According to Facing History and Ourselves’ Roger Brooks, HMH “needs to think about what kind of legacy they want attached to these dollars,” he told The Times of Israel in an interview.
“When we have money that can be viewed as tainted, we remove the taint by making sure to combat the hatred behind the money,” said Brooks. “The funds should go to those groups that really take on issues of the Holocaust and its contemporary manifestations,” he said.
Eight decades of ‘blood money’
The tension is the latest in more than eight decades of PR fiascos related to HMH’s handling of the US rights to “Mein Kampf,” an arrangement that yields about $60,000 in annual royalty profits.
The company started publishing a British translation of “Mein Kampf” in 1933, eliciting immediate debate. Jewish editor Louis Rittenberg said Houghton Mifflin was “cashing in on the misery and catastrophe of an important section of the human family,” and a petition was sent to the company’s board of directors.
“The greatest service one can render humanity in general and Germany in particular is to play ‘My Battle’[‘Mein Kampf’] within the reach of all, that each, for himself, may see whether the book is worthy or is an exhibition of ignorance, stupidity, and dullness,” wrote Houghton Mifflin in its response to the petitioners.
Unfortunately for American readers, however, Hitler’s manifesto had been greatly abridged for the Houghton Mifflin edition. The demagogue’s fixation on race and race-mixing, his “solution” for Marxism, and almost all of his philosophies about wartime propaganda did not make it to the book, nor did most of his genocidal rantings about world Jewry. Hitler’s esoteric ramblings were left intact, but many dozens of pages relevant to his genocidal plans for Europe were eliminated.
Hitler’s manifesto had been greatly abridged for the Houghton Mifflin edition
These omissions greatly disturbed journalist Alan Cranston, a former correspondent in Europe who was familiar with the original “Mein Kampf” in German.
“It was much less weighty, it was much thinner,” said Cranston of the English edition he saw one day in New York City’s Macy’s bookstore, soon after he returned from Europe in 1939. For six years, Cranston realized, the American people had been sold a significantly less inflammatory “Mein Kampf” than what Hitler had actually written, all while Germany rearmed.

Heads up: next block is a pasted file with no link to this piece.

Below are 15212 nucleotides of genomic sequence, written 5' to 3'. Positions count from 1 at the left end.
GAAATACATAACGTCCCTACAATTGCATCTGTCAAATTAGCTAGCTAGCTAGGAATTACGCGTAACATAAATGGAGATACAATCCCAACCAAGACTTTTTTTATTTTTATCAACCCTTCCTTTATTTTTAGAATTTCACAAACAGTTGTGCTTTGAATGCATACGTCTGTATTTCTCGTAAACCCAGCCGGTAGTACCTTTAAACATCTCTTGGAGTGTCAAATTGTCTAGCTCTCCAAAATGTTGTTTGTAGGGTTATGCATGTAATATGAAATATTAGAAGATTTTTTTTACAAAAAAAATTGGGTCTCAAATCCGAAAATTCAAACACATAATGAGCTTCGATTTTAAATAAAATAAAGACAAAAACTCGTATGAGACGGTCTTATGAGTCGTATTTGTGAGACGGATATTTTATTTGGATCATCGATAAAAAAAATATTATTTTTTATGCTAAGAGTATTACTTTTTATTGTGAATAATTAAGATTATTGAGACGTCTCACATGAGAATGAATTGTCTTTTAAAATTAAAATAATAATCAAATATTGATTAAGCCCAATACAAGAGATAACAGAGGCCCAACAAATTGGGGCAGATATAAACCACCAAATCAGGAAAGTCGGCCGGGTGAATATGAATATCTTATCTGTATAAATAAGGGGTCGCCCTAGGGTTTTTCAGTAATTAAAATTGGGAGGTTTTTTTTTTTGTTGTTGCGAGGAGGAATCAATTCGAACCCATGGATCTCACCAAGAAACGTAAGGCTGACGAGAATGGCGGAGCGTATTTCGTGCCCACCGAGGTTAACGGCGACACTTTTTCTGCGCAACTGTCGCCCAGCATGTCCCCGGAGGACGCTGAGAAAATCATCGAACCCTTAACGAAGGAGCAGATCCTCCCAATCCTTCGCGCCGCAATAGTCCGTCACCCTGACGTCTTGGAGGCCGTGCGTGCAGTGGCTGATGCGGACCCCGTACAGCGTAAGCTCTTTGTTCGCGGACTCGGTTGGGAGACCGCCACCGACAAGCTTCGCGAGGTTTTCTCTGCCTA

Cranston, who went on to serve in the US Senate, immediately set out to publish a bootleg “Mein Kampf” to expose the essence of Hitler’s thinking. The activist created a 32-page, illustrated tabloid, restoring key racist and violent passages omitted in Houghton Mifflin’s “Mein Kampf” translation.
For all this, Hitler’s publisher in Bavaria sued for copyright violation in 1939, and Cranston’s outfit was shut down by Connecticut court action. However, more than half a million copies of the underground truth-telling “Mein Kampf” had been sold by then, helping to clarify Hitler’s intentions though his own words.
At the start of World War II, the US government seized the rights and profits from “Mein Kampf,” including from Houghton Mifflin’s belated, unabridged edition, released shortly after Cranston’s tabloid came out. Although the publisher continued to pursue action against rogue printers of its former property, HMH did not buy back the rights to “Mein Kampf” until 1979.
The next PR blip came in 2000, when US News & World Report revealed that HMH had made $400,000 in royalty profits from “Mein Kampf” since 1979. The article prompted the company to begin donating the royalties to nonprofits that promote “diversity and cross-cultural understanding.” In practice, those organizations have all been related to Holocaust education and combatting anti-Semitism — until the publisher’s latest plan to gift Hitler’s book royalties to Boston cultural institutions.
“I’m sure HMH was well-intentioned when it tried to broaden the use of funds from Mein Kampf,” said Josef Blumenfeld, founder of PR firm EdTech180 and a former executive at HMH.
“Unfortunately, the company failed to recognize the sensitivity around this book, perhaps more than any other,” Blumenfeld told The Times of Israel. “Holocaust education and fighting anti-Semitism is the most appropriate use of funds derived from the sale of Hitler’s ‘Mein Kampf.’ The opportunity for HMH to do the right thing here still exists,” said Blumenfeld, whose clients include Facing History and Ourselves.
Having started its association with “Mein Kampf” by chopping out the book’s core message, HMH is still deciding on the future of profits from that hateful manifesto. The company’s 1933 abridged edition helped obscure Hitler’s genocidal blueprint, and some onlookers worry that HMH’s latest plan for “Mein Kampf” royalties will stymie Holocaust education efforts — even while anti-Semitism is again on the rise.